Inspiration

Cacao

On a cold winter’s day in Harvard Square, L.A. Burdick Chocolate shop teems with lovers, poets, university students and chocolate aficionados. Customers sip from dainty cups filled with liquid hot chocolate bearing such tantalizing descriptions as deep Brazilian with a smoky essence of vanilla and Madagascar with a undertones of lychee.  Cacao is grown in tropical zones around the world, yet to most consumers its cultivation and production process are not part of the purchasing decision. As the Slow Food movement spreads, buzzterms such as Fair Trade, Organic, and single-estate have become not only a marketing device but also an ideology. Shoppers may pay an extra fifty cents in exchange for the psychological gratification of supporting cacao farmers thousands of miles away. But do they think twice about how chocolate is actually made? I urge them to ask: What is the reality of small-scale family operations that form the backbone of the cacao industry? How might landscape and climate change influence the sustainability of the industry? Is it more important to focus on consistency or character when it comes to flavor?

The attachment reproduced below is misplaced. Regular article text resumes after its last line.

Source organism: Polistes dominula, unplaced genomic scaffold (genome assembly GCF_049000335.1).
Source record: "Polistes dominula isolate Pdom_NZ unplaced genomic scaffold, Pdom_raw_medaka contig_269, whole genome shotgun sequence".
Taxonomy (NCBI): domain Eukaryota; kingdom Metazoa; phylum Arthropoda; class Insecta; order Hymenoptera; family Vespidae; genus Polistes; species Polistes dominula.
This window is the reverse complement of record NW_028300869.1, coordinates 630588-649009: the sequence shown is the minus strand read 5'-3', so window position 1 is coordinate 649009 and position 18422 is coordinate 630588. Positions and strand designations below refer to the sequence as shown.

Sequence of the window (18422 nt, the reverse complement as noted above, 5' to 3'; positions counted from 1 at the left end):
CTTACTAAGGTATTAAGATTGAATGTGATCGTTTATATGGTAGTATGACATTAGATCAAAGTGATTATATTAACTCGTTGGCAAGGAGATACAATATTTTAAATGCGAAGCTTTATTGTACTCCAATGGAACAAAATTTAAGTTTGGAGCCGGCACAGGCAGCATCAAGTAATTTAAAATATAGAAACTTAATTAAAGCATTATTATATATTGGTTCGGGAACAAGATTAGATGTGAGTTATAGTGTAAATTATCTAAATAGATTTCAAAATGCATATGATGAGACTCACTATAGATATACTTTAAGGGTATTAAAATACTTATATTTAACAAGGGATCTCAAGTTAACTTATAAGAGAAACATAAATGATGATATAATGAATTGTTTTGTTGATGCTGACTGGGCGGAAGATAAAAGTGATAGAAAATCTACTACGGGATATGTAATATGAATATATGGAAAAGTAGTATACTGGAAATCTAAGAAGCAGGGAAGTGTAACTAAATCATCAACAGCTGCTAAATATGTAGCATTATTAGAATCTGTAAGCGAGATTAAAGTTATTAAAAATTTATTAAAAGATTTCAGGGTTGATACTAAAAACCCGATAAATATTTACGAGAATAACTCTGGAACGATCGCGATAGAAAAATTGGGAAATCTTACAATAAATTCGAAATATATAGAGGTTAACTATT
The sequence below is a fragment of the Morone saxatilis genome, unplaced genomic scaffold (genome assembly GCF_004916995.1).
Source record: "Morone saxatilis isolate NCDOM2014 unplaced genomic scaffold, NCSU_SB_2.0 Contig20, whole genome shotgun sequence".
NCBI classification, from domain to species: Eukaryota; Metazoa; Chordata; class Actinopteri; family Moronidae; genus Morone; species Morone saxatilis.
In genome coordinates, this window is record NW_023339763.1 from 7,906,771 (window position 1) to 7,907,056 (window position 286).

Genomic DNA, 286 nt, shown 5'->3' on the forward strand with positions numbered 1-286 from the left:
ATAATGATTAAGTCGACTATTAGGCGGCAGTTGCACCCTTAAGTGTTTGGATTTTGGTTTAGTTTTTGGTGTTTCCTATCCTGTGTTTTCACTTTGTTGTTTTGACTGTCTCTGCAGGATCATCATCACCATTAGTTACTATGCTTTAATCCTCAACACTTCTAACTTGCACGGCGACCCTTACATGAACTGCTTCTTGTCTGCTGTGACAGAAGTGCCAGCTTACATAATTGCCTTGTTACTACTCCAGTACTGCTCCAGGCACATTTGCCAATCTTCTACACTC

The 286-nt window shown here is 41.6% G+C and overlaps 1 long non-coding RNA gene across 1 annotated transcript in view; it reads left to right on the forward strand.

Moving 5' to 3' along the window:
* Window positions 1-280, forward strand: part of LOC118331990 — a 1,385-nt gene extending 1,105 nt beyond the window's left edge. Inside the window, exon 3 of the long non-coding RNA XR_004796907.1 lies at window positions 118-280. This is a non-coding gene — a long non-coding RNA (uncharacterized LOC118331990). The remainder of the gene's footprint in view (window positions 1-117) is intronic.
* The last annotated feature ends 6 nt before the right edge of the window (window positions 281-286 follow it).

Café

A world apart, coffee berries and guavas are within arm’s reach as Don Artemio and I stroll through his plantation. He is a third generation coffee grower from a small town in Central Veracruz; I am a young professional from Silicon Valley. Despite the cultural and linguistic differences, there is common dialogue. It is harvest season in November 2012 and I am visiting Don Artemio for the first time to establish preliminary research contacts. Don Artemio is a farmer and tenacious entrepreneur. In 2012 he won the prestigious International Cup of Excellence Award. Profits had more than tripled, allowing him and his wife to open the first coffee shop in town. But when asked how life has changed on a day-to-day basis, nostalgia enters his eyes. He spends less time in the fields and more time answering calls and emails. He misses the hours of tranquility roaming the coffee plantation and the freedom of picking guavas and bananas at whim’s desire. For him, coffee is not just a business; it is his deep connection to the land and his family heritage.  That conversation was the first of many awakenings to the complex world of coffee.

Cacao y Café

These two seemingly simple commodities represent endless contrasts: bitter and sweet, luxury and necessity, sin and virtue, harmony and chaos, the quotidian and the enlightened. From production to consumption, they break lines between disciplines and country borders. They are beautifully complex.  Their history, present condition, and future outlook are rife with hidden stories that capture the essence of humanity.